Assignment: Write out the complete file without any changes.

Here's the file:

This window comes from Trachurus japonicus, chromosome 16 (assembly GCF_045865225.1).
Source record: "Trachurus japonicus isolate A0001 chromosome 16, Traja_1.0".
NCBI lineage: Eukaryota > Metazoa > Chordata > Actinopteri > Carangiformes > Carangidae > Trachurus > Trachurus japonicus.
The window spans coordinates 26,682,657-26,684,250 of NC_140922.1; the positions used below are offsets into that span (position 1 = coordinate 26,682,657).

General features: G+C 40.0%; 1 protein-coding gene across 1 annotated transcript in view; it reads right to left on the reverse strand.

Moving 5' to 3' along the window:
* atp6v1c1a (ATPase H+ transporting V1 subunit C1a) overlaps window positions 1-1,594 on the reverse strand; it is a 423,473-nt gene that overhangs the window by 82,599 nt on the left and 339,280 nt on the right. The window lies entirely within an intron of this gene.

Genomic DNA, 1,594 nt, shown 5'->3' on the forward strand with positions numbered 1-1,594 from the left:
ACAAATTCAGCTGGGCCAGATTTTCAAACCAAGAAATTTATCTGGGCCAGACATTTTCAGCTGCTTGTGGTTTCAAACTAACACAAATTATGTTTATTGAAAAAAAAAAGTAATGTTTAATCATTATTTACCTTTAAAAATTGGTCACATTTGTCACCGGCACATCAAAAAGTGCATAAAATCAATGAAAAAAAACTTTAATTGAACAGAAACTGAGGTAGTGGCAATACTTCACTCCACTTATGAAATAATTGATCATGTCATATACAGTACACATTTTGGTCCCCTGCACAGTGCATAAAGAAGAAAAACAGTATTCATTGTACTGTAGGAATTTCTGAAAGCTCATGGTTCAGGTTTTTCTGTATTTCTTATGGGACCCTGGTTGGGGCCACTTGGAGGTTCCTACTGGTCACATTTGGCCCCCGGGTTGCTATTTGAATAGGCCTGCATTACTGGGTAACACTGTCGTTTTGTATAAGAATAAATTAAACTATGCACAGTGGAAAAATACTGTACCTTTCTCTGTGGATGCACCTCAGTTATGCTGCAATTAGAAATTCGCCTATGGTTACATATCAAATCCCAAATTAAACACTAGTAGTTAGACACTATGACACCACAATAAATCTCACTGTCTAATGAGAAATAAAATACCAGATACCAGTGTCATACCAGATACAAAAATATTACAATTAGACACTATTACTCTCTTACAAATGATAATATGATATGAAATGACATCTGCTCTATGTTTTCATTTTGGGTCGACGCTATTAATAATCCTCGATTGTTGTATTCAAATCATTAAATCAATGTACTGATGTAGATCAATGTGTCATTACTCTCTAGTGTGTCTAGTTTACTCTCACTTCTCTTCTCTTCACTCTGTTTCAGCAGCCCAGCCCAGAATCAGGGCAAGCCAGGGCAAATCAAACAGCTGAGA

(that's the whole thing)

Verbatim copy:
This window comes from Trachurus japonicus, chromosome 16 (assembly GCF_045865225.1).
Source record: "Trachurus japonicus isolate A0001 chromosome 16, Traja_1.0".
NCBI lineage: Eukaryota > Metazoa > Chordata > Actinopteri > Carangiformes > Carangidae > Trachurus > Trachurus japonicus.
The window spans coordinates 26,682,657-26,684,250 of NC_140922.1; the positions used below are offsets into that span (position 1 = coordinate 26,682,657).

General features: G+C 40.0%; 1 protein-coding gene across 1 annotated transcript in view; it reads right to left on the reverse strand.

Moving 5' to 3' along the window:
* atp6v1c1a (ATPase H+ transporting V1 subunit C1a) overlaps window positions 1-1,594 on the reverse strand; it is a 423,473-nt gene that overhangs the window by 82,599 nt on the left and 339,280 nt on the right. The window lies entirely within an intron of this gene.

Genomic DNA, 1,594 nt, shown 5'->3' on the forward strand with positions numbered 1-1,594 from the left:
ACAAATTCAGCTGGGCCAGATTTTCAAACCAAGAAATTTATCTGGGCCAGACATTTTCAGCTGCTTGTGGTTTCAAACTAACACAAATTATGTTTATTGAAAAAAAAAAGTAATGTTTAATCATTATTTACCTTTAAAAATTGGTCACATTTGTCACCGGCACATCAAAAAGTGCATAAAATCAATGAAAAAAAACTTTAATTGAACAGAAACTGAGGTAGTGGCAATACTTCACTCCACTTATGAAATAATTGATCATGTCATATACAGTACACATTTTGGTCCCCTGCACAGTGCATAAAGAAGAAAAACAGTATTCATTGTACTGTAGGAATTTCTGAAAGCTCATGGTTCAGGTTTTTCTGTATTTCTTATGGGACCCTGGTTGGGGCCACTTGGAGGTTCCTACTGGTCACATTTGGCCCCCGGGTTGCTATTTGAATAGGCCTGCATTACTGGGTAACACTGTCGTTTTGTATAAGAATAAATTAAACTATGCACAGTGGAAAAATACTGTACCTTTCTCTGTGGATGCACCTCAGTTATGCTGCAATTAGAAATTCGCCTATGGTTACATATCAAATCCCAAATTAAACACTAGTAGTTAGACACTATGACACCACAATAAATCTCACTGTCTAATGAGAAATAAAATACCAGATACCAGTGTCATACCAGATACAAAAATATTACAATTAGACACTATTACTCTCTTACAAATGATAATATGATATGAAATGACATCTGCTCTATGTTTTCATTTTGGGTCGACGCTATTAATAATCCTCGATTGTTGTATTCAAATCATTAAATCAATGTACTGATGTAGATCAATGTGTCATTACTCTCTAGTGTGTCTAGTTTACTCTCACTTCTCTTCTCTTCACTCTGTTTCAGCAGCCCAGCCCAGAATCAGGGCAAGCCAGGGCAAATCAAACAGCTGAGA